100 years after Desolation: What is the legacy that Gabriela Mistral left to women?

In 1922, at the age of 33, Gabriela Mistral published her first collection of poems in New York desolation. It is one of his most recognized texts, the one that would boost his career, and in which he would also leave the main themes of his work planted; nature, childhood, spirituality, life and death, pain. Each generation, for a century, has been discovering an infinite woman, who never ceases to amaze; Her work has grown over the years and becomes more and more relevant. 100 years after the publication of this collection of poems, critics, poets, writers and specialists recount the legacy that persists to this day.

Lucía Guerra, literary critic, writer and feminist.

“Gabriela Mistral is a leading figure for generic minorities in Latin America. Already in 1906 in “The instruction of women”, an article published in Elki’s voice from the city of Vicuña, she denounces the injustices of the patriarchal system. In her poem “We were all going to be queens”, she reveals the falsity of the utopia of marriage raised as the only goal for the existence of women. Goal that keeps her in a subordinate position. Beyond the assigned role, Mistral offers the alternative of autonomy achieved through artistic creation. On the other hand, she anticipates the discourses of the feminist ideologies of the end of the 20th century by inscribing in her poetry, the relationship of women with Matter and her own body while in her writings published several years after her death, she gives voice to lesbian subjectivity that, for centuries, was silenced”

Paula Ilabaca, poet

“I think it taught us not to compromise with our ideas, our writing and what we think. In these new generations, an idea also persists that writing is a way of thinking and not only of capturing in a defined form (poetry, story, novel, dramaturgy, etc.) what we want to see come to light. We love Gabriela Mistral for that and we thank her for what we are still discovering about her.”

Diego del Pozo, literary editor, audiovisual producer and specialist in Gabriela Mistral

“One hundred years after his first book of poetry desolation, iconic work of Latin American modernism, I would say that the figure of Gabriela Mistral only continues to grow. In my opinion, she is the most important poet and intellectual in Latin America without comparison, and her message, of a timeless nature, gives us lights day by day to mark the path we must follow. She is an example of her as a woman, that she managed to get up and face all the adversities of her time, reaching the most important ranking of world letters, the Nobel Prize. Her reflections on democracy, Latin America, nature and equality are ideas that travel through time and tell us what horizon to pursue. Her story and her work are inspiring for all generations, I don’t know another character so transversal and so current at the same time occurs to me ”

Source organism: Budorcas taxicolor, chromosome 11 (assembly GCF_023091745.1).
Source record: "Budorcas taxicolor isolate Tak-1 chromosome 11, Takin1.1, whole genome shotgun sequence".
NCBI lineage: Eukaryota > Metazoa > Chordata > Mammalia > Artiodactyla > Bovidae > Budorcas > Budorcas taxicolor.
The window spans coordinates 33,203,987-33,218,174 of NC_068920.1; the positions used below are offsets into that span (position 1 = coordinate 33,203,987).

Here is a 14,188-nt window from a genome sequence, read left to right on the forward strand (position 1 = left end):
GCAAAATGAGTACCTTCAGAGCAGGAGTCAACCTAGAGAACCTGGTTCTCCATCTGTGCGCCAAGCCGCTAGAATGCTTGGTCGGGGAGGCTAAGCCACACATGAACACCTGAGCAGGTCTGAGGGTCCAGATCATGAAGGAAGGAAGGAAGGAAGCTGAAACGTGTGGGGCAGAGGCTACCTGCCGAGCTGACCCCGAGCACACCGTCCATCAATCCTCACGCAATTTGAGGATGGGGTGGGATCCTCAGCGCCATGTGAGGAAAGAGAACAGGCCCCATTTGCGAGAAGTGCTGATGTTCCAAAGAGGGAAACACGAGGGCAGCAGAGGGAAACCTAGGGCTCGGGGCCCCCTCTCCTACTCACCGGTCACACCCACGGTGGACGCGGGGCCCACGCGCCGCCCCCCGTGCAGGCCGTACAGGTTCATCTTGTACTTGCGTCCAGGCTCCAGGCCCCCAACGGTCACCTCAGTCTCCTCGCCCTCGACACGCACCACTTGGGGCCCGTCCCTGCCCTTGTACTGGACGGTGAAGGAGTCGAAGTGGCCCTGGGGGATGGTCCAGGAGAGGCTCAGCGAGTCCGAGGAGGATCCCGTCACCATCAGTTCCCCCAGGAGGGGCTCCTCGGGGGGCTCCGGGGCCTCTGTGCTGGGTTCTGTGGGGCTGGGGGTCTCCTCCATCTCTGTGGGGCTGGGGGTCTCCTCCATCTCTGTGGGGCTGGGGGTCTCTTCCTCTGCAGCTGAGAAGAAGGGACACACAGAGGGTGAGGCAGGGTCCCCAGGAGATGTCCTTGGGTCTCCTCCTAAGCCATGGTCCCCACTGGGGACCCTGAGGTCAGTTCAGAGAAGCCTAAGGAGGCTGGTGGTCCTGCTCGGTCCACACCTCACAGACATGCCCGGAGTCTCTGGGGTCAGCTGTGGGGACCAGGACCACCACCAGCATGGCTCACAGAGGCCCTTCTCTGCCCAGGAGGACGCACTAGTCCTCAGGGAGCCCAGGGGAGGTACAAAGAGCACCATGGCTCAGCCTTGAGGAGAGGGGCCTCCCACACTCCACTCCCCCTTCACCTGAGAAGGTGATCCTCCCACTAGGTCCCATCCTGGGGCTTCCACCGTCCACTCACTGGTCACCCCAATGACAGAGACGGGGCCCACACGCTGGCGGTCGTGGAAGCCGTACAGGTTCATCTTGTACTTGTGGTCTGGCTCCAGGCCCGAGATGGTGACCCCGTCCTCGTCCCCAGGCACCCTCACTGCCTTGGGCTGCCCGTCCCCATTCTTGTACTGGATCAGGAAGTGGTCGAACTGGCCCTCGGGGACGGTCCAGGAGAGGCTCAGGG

June García, writer and feminist

“Gabriela Mistral’s legacy is tremendous and today we can read her with a different look than that Gabriela who wanted to impose herself on us, from a conservative society, beyond being that tender rural teacher. From the present, we can understand her as a profoundly political, desiring, complex woman, far outside this ideal of the perfect domesticated woman. It seems to me that there is something very particular about her legacy that, given the new perspectives that we can have, she feels absolutely inexhaustible. We continue to discover her with texts that did not circulate before and that today appear with great force and she continues to surprise us. She is an infinite woman. And a big part of her teaching for my generation of hers, the centennials, is that we can proudly call her the queer mother of the nation. She defied all heterosexual norms, she lived her desire freely, a life surrounded by women; that is obviously very special we have a queer woman on our bills! On the other hand, she leaves us a great responsibility with our land, our people, she was very concerned about that. When I think of environmental problems and conflicts I think of that Chile that she left us portrayed in her poems; that is the Chile that we want to rescue and care for. Not only to nature, but to the people of it.”

Daniela Schütte, Coordinator of Chilean Memory of the National Library

“The first thing that attracted me to Gabriela Mistral was the construction of the character. How from the margins she knew how to link and relate to her close and distant environment to move forward, to cement a place for her discourse and what it meant, without losing integrity, coherence or intellectual responsibility. Another matter that never ceases to amaze me is the diversity of his interests and passions, his bond with the land, the delicacy in observing people, trees, animals, the political, social, cultural, educational situation -and a long etcetera- of Chile, Latin America and the world. In other words, of everything that surrounded her and how her acute use of language not only made her pour it into the exact words, but also into the appropriate textual forms and rhythms, freely exploring from poetic texts, newspaper articles, essays, messages, among others. Lastly, I am moved by the contrasts of it. A being so complex and hard at times and so delicate and fragile at others; a person so rooted in her native land but who, in turn, lived looking for a place that would welcome her in a kind of self-imposed wandering, and how all these contrasts permeate each of her texts and her words. As she herself says, in one of her letters to Doris Dana, “I am a shy woman, despite the harshness of my verses.”

100 years after Desolation: What is the legacy that Gabriela Mistral left to women? – Third